Common goods are described in article 254 of the Civil Code as those which do not belong to anyone in particular and which everyone can use freely according to the nature of the goods, for example: air, rainwater, the sea and its shores. 31 LPRA sec. 1023. On the other hand, there are goods of a private nature, as well as the heritage of the State, those which belong to people individually or collectively.Article 257 of the Civil Code, 31 LPRA sec. 1026. Because of this distinction, goods are classified as belonging to individuals or to public bodies, and at the same time, the latter can be public property (public domain) or private property (heritage). Vazquez, op. cit., p. 29. See also, Commonwealth v. Superior Court, 97 DPR 644, 669 (1969).
Arts. 255 and 256 of the Civil Code, 31 LPRA secs. 1024 and 1025, are the ones that list goods in the public domain. This list is complemented by the provisions of Art. 274 of the same body of law, which we will also have to examine later. 31 LPRA sec. 1082. For the moment, it is important to mention that contrary to what happens with particular goods, - which are governed by the ordinary rules of private civil law and which are subject to the regular system of property[13]- those of the public domain exist under a different aegis since they are unattachable, imprescriptible and inalienable. Figueroa v.Municipality of San Juan, 98 DPR 534, 562-563 (1970). See also: J.L. Lacruz Berdejo, Elementos de derecho civil, 3rd ed. rev., Ed. Dykinson, 2005, T. I, Vol. III, p. 39.  Vazquez, op. cit., p. 29. These goods are outside of commerce because by provision of law they can neither be disposed of nor privately owned. San Geronimo Caribbean Project v. Commonwealth I, supra, pp. 558, 561. That different legal treatment is due to the characteristics and functions that such property has fulfilled in societies since long ago. J.V. González García et al., Derechos de los bienes públicos, Ed. Tirant lo Blanch, 2005, p. 12.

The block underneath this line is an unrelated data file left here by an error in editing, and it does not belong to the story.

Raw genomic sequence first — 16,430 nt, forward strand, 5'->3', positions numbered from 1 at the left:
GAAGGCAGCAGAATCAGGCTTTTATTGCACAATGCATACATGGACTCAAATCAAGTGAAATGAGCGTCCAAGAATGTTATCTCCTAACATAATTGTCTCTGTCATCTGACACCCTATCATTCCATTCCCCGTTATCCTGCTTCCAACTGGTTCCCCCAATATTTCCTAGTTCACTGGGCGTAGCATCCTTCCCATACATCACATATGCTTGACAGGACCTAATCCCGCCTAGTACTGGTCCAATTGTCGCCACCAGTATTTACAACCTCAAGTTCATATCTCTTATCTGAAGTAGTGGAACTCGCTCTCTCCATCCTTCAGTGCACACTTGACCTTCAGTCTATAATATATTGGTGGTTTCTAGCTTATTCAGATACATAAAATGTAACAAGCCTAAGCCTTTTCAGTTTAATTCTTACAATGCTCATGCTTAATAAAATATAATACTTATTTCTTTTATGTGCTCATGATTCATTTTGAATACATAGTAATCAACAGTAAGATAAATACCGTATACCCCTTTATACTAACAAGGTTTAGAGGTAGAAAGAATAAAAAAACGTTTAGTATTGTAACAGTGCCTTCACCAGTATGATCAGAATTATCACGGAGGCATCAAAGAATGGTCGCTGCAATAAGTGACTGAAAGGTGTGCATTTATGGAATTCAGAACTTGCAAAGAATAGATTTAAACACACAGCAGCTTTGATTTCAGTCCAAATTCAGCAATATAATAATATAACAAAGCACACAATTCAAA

Thus, to ponder if in Puerto Rico residential streets can be goods susceptible to private appropriation, we must discuss the legal treatment of goods in the public domain. This, because as we will see later on, the Civil Code refers to the terms·streets·and·local·roads·in articles that define and list this type of goods. It is our task, then, to assess whether, even before this general classification, it is possible that in our legal system residential streets within the private mode may arise into legal existence . Let us examine the Civil Code articles that present the first legal statement with reference to things that can be recognized as of the public domain. See P. Escribano Collado, Las vías urbanas: concepto y régimen de uso, Ed. Montecorvo, 1973, p. 102.
ii.                  Goods of the public domain
There are certain goods that the public authorities exclude from legal commerce because they are essential for the development of society. Gonzalez Garcia et al., op. cit., p. 72.Consistent with this, Art. 255, of our Civil Code,·supra, which comes from Art. 339(1) of the Spanish Civil Code,[14]·indicates that "there are goods in the public domain, intended for public use, such as roads, canals, rivers, streams and others that are similar". (Our emphasis.) 31 LPRA sec. 1024. For its part, our Art. 256·above, whose counterpart is also Art. 344 of the Spanish Civil Code,[15]notes that